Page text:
Sunday, September 04, 2005

Different Problem, Same Analysis

David Welch wrote this piece for Business Week, in which he argued that Detroit must, somehow rekindled the spirit of love with the American car buyer and while I agreed with the tenure of man, love and automobiles, I think that Mr. Welch has approached the issue of Detroit and dwindling car sales from the wrong end of the stick.

First of all, there IS NOT any lost love affair between man and his car. GM recently proved that with their employee discount sales program. I suspect this may have sold better in other parts of the country than here in Detroit because almost everyone in this place already uses the program. Most people that I know, have two or three family connections within the three car companies and it's only a matter of picking which offer to use when they're buying a new car.

Point: People in America love their cars but THEY ARE NOT IN LOVE WITH THEM!!!

No ANDS, IFS or BUTS: They do...

However, to understand what I am about to say, I must look at an different industry: the personal PC and see what is going on within that business. For a miramid of reasons, the personal PC is known as a "throw-away" item.

This point is made more obvious whenever MicroSOFT releases a new operating system: Vista is no different. Consumers are being told they will have to upgrade the hardware to take advantage of the added features. Dell, HP and the software manufacturers are pushing the same line: Upgrade!

This is just another marketing hype to sell a new PC. Round and round it goes.
Where it stops, no one knows.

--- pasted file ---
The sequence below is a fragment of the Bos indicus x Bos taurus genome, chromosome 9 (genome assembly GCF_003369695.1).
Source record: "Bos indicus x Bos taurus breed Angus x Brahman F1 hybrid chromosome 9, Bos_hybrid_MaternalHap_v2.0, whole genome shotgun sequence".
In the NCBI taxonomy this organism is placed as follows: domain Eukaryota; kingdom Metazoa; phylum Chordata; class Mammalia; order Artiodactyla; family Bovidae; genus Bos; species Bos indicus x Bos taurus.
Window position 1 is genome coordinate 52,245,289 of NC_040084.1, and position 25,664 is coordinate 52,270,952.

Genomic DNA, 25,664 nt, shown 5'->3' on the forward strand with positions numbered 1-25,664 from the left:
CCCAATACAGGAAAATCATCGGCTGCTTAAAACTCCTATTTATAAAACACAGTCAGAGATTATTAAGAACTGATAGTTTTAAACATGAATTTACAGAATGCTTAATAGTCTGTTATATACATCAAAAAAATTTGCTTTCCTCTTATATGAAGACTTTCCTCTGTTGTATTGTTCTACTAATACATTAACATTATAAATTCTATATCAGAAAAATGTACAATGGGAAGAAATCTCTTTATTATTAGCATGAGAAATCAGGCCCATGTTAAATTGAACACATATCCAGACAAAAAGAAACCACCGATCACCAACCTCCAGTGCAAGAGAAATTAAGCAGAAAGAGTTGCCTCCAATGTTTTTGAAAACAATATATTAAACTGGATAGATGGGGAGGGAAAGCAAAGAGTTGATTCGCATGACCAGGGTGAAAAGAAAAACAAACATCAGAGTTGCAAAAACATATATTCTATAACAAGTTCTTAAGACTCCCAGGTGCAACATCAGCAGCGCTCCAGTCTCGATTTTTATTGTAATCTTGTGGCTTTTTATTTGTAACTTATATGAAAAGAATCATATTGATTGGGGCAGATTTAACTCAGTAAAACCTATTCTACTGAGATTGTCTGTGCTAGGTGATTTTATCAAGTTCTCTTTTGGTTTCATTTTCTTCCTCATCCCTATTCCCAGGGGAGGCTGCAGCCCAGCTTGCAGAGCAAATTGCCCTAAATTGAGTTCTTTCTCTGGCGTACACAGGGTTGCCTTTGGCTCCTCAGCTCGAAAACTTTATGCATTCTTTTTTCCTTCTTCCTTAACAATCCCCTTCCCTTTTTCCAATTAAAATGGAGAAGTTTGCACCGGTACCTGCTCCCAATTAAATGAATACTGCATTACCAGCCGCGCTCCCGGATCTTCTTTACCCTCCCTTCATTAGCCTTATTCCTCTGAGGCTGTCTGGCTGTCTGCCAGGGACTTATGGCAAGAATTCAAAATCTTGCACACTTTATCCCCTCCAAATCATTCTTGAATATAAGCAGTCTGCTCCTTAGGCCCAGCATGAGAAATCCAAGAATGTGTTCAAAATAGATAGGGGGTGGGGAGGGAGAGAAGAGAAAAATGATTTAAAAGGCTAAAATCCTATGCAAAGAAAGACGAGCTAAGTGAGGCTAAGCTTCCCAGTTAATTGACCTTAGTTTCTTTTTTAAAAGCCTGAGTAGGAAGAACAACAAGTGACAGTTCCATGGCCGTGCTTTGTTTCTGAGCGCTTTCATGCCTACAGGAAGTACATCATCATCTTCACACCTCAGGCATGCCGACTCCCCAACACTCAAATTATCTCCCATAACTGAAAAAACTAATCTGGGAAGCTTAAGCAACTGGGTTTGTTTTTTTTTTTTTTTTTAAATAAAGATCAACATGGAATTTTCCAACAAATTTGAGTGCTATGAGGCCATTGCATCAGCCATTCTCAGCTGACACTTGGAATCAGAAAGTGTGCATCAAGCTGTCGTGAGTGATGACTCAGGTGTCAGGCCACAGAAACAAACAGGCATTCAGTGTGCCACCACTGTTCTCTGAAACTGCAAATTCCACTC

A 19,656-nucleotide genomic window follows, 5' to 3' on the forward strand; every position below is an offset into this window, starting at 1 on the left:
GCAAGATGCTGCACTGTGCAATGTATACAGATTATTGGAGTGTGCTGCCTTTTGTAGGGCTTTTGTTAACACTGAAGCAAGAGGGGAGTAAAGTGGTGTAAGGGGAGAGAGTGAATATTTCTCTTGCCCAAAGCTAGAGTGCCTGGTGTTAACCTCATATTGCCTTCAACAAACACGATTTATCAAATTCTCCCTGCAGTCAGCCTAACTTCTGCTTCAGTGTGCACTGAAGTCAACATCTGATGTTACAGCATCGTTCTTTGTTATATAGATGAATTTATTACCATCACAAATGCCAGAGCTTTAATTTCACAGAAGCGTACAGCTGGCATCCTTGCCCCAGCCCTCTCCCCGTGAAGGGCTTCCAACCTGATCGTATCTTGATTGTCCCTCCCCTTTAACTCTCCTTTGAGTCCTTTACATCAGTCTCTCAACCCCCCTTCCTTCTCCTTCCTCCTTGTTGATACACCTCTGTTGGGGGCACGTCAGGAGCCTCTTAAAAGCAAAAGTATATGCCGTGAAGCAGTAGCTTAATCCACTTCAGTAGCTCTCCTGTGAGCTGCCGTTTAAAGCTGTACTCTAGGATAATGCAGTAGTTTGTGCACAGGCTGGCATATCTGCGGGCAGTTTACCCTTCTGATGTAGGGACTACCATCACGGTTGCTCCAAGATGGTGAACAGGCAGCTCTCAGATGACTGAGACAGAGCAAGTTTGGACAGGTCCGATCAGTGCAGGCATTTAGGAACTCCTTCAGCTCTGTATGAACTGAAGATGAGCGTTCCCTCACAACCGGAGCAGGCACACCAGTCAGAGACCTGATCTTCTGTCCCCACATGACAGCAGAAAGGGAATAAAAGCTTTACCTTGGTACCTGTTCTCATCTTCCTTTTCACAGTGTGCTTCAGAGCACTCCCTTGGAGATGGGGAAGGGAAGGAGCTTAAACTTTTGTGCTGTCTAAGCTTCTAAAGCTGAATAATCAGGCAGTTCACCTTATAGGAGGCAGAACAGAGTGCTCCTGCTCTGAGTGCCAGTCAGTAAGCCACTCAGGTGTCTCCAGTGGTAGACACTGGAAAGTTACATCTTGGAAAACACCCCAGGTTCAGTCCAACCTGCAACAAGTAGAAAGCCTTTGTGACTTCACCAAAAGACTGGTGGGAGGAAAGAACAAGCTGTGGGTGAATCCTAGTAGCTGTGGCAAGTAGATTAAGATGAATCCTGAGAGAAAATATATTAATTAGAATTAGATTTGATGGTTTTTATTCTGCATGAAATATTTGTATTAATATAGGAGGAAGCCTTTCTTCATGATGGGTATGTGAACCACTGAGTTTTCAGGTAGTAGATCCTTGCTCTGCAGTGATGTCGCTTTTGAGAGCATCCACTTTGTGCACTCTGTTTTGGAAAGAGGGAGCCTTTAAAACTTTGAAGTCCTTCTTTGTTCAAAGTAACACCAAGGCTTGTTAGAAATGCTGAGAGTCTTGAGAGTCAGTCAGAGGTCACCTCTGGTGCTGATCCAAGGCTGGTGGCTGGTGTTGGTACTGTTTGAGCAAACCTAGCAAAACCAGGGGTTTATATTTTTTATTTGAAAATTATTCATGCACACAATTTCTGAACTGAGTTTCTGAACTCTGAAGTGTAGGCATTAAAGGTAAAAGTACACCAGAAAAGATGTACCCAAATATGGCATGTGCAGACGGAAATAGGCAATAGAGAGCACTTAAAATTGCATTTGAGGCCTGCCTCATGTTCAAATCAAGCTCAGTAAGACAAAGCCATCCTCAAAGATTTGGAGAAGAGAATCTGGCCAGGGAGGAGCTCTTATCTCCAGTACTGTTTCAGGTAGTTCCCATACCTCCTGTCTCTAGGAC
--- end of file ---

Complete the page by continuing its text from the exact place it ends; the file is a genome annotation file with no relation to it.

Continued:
Similarily, people love their cars BUT there being seen, more and more, as a "throw-away" item: Drive new for a few years. Trade it in. Drive another. That two year lease agreement has helped this concept along nicely.

Additionally, in their drive to create the perfect closed-loop system, the automobile manufacturer has cut out the one person that should matter most to them: the consumer.

The consumer cannot do anything with his car except take it to a dealer when it breaks. He doesn't have the expensive diagnostic tools to help with the slightest suggestion of what is wrong: so to him, the car has become a "throw-away" item.

The car is no longer useful if it is not working BECAUSE he cannot fix it: he CAN ONLY PAY to have it fix and therefore, like the man contemplating a software upgrade, the car lover's choice has come down to always getting a new one.

When a man cannot put love into something, he soon discards it. We see this play out every Christmas when we give toys to our children.

How long do they play with them?

Yes. People do love their cars BUT only in this sense that they have become tools: shuttle kids around, commute to work or even take a vacation. However, people do not spend weekends fixing their cars in their garages anymore, except the car is an antique and there are very few of thoses.

Yes, sir: Americans still have a love for their cars. We see it all the time. 18 million times annually, in fact. Unfortunately for the bunch, Toyota is the Dell of the automobile.


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